Franchised as ACTT workshop.
So That You Can Live completed and opens Independent Film and Video strand on Channel Four.
Filming of Sister Suzi Cinema. Project not completed owing to rights
Capital funding: £12,178 from BFI; £22,500 from GLA.
First Channel Four workshop funding: £85,482.
Other funding: £25, 700 revenue funding from GLA; E9,189 from GLC.
16mm. B/W. 63 mins.
A reflection on the UCS occupation and subsequent political events centred round a group of workers/pensioners on a boat trip. The Miners’ Film 16mm. B/W. 65 mins.
Channel Four provides £270,000 for Rocinante, £92,250 for workshop.
Super 16mm. Col. 93 mins.
Feature drama with Ian Dury, John Hurt and Maureen Douglass.
We went in search of England and found a ‘garden of secrets’ full of tradition and myth, violence and cover-up. So, drawing on many types of narrative — traditions of the tale, the romance and the novel, and using different cinematic genres, we tried to tell a story about the common ordinary world and the world we have in common. We borrowed our title — Rocinante — from Cervantes and equipped with Don Quixote’s horse set out to tilt at reality. [CA 19861]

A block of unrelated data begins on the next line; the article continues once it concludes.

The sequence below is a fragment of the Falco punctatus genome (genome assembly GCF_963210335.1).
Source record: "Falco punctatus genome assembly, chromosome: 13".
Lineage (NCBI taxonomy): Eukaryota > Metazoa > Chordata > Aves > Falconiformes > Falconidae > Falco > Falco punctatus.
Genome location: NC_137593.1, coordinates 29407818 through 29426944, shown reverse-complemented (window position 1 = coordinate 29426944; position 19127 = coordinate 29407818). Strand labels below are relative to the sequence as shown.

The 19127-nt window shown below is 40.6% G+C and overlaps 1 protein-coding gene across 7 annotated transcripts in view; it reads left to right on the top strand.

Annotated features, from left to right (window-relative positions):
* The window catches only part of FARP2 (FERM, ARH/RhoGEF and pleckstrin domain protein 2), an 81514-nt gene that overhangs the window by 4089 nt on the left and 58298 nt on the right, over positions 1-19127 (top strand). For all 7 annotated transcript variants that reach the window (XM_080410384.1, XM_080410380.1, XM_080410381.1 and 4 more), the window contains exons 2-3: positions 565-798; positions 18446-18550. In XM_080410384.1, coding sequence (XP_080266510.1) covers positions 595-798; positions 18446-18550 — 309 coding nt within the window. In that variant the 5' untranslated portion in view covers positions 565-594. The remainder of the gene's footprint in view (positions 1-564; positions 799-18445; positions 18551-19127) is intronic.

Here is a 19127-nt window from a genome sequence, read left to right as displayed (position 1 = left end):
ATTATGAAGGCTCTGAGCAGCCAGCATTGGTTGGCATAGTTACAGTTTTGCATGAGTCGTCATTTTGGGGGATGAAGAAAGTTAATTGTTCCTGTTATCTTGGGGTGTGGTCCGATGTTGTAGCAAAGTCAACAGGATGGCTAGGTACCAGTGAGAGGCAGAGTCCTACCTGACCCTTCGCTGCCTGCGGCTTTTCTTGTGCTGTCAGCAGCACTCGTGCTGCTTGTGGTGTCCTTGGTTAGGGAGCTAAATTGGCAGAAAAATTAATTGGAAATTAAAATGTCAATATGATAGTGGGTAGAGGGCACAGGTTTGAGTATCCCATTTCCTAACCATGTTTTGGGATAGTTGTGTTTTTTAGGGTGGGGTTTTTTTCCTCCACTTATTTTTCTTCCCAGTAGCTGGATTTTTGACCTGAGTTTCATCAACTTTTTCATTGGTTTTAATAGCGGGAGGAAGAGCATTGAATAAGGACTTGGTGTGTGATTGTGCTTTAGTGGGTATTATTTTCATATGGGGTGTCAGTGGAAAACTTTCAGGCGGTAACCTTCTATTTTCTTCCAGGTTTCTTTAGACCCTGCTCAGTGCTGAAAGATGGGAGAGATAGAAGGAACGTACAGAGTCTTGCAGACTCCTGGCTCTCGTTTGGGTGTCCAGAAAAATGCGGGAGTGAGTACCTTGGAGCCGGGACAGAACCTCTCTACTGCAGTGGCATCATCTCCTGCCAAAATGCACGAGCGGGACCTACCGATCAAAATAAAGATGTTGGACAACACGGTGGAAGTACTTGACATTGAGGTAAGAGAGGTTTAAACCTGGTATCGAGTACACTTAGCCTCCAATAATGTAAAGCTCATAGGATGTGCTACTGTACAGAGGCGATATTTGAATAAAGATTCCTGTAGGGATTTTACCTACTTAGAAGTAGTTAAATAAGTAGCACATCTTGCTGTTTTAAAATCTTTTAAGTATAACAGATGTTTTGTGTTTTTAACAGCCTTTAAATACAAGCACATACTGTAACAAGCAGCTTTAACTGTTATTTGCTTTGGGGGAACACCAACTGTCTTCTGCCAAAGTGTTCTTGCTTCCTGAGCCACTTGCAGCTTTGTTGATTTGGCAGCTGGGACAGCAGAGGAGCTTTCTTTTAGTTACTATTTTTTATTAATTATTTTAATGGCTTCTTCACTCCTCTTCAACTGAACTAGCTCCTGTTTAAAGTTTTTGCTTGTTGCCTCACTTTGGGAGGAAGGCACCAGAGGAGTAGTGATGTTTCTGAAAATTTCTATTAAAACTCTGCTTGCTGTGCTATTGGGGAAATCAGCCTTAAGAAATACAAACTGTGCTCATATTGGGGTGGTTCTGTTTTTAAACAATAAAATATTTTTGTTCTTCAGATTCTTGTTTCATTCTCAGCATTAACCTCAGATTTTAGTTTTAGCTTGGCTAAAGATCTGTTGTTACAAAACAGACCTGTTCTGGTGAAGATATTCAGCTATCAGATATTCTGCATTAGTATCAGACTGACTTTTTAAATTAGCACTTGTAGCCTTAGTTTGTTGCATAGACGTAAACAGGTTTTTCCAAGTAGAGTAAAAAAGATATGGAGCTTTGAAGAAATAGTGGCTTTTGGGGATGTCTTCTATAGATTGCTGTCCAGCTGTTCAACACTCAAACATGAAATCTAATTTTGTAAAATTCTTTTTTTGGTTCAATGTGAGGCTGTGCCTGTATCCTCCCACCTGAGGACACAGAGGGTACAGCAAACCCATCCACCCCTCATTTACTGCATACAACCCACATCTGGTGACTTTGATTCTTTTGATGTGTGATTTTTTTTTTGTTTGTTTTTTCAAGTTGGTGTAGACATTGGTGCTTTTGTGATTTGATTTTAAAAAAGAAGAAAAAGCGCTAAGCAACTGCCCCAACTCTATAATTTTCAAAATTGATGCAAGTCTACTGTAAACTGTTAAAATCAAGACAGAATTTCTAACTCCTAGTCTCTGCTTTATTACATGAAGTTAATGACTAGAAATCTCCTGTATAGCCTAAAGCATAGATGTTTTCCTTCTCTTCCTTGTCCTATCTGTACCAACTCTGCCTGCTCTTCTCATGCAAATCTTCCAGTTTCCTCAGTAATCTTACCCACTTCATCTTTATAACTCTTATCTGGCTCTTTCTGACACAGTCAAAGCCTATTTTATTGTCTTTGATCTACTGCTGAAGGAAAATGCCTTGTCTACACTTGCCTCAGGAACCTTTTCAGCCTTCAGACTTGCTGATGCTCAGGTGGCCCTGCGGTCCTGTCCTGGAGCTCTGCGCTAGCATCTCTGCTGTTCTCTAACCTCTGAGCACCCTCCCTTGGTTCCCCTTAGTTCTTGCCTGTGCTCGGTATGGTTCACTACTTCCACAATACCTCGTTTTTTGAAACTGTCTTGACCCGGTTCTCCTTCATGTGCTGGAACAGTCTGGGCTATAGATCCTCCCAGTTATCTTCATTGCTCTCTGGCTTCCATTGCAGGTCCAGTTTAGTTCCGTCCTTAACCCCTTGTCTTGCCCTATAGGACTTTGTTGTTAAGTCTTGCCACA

Awards from Berlin, Madrid and Troia film festivals.
Rocinante opens at Renoir Cinema. Six-week run.
Cinema Action writes its constitution.
Last Channel Four Workshop money.
Whitechapel (computer firm) goes bankrupt owing Cinema Action approximately £l0,000.
An Urban Fairytale 35mm. Col. 95 mins.
Feature drama with Ian Dury. ‘On the run from a couple of hit-men, young Johnny Fortune escapes from a life in basement poolrooms to become a dancing bear with the strangest Punch and Judy man in the business…; [Film Four International]
Last grant from public funds: £28,500 direct grant from BFI.
Ann and Eduardo leave for Portugal.